I'm baffled -- except to note that the job is at a radio station that says it caters to an audience of federal workers in Washington, D.C. Perhaps some Fed-speak has rubbed off.

Sunday, May 15, 2011

On creating a first-class news experience

(via Flickr: jj_pappas423)
Here are a couple of end-of-the-weekend quick hits:

"Business Class: Freemium for News?" (Information Architects): In the how-do-we-fund-the-news discussion comes this idea: offer a user experience comparable to flying first class vs. coach. That means visually attractive web pages and additional perks that enhance the experience enough that people will pay for it.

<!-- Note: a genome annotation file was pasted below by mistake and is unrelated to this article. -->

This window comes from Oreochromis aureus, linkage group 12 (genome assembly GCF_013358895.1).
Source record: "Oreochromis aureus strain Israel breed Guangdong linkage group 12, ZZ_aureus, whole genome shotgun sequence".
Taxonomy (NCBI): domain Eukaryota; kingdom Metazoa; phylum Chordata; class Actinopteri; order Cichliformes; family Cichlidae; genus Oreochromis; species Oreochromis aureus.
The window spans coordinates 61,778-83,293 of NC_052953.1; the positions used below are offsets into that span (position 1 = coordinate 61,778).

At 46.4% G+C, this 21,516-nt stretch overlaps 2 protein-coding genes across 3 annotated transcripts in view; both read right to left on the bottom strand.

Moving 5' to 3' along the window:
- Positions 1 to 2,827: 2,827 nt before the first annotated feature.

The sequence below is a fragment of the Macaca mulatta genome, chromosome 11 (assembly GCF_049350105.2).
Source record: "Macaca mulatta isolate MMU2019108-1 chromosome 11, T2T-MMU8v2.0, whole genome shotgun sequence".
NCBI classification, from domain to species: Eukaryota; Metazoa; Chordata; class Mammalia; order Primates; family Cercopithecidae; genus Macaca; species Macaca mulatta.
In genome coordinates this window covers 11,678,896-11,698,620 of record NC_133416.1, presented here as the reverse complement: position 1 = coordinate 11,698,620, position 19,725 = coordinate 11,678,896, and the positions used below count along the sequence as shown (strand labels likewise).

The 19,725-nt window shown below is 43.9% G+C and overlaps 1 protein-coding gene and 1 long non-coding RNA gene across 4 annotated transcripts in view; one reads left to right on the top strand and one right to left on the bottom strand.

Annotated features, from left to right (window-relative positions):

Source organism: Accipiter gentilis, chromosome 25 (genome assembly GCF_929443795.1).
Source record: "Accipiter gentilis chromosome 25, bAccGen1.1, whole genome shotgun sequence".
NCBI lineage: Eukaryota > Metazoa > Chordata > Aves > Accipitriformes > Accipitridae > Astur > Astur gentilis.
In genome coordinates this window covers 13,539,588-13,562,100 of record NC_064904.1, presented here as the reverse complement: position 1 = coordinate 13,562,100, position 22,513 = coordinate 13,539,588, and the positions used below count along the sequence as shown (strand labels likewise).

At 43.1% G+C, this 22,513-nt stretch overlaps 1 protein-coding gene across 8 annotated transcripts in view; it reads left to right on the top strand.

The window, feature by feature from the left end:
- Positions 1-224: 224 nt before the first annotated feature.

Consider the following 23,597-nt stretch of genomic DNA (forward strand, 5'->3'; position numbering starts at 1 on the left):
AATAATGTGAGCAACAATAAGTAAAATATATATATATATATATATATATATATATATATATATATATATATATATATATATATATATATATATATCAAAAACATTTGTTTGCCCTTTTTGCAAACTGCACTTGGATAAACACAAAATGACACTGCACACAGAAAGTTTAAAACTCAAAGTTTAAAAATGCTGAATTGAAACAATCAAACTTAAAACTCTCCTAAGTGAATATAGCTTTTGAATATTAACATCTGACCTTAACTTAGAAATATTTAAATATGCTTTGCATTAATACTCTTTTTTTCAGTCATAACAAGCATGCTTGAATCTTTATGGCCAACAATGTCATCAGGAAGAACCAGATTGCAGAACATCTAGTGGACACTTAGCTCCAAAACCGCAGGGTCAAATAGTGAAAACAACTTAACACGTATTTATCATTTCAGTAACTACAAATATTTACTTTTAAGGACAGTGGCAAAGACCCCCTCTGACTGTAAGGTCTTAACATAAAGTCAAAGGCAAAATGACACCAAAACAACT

"ASNE Offers Good Advice on Social Media, But Too Much Fear and Not Really ‘Best Practices’ " (The Buttry Diary): Steve Buttry, late of the online-only news experiment in Washington, D.C., worries that print editors still don't get what social media is all about as they proffer best practices for journalists using Twitter, Facebook, et al.

Video interlude: Check out this video from Fast Forward News, a project of the video storytelling workshop at the Graduate School of Journalism at Columbia University that explores journalism's future. (I picked this particular video because it's the worst nightmare of any reporter: being replaced as a writer by a "robot.")

Man vs. Machine from Fast Forward News on Vimeo.

Music-video interlude: Here's a toe-tapping explainer developed by a New York University class to accompany ProPublic's series about gas drilling and the technique known as "fracking."

Musical wrap-up: And last but not least, a cool remix of the "All Things Considered" theme song.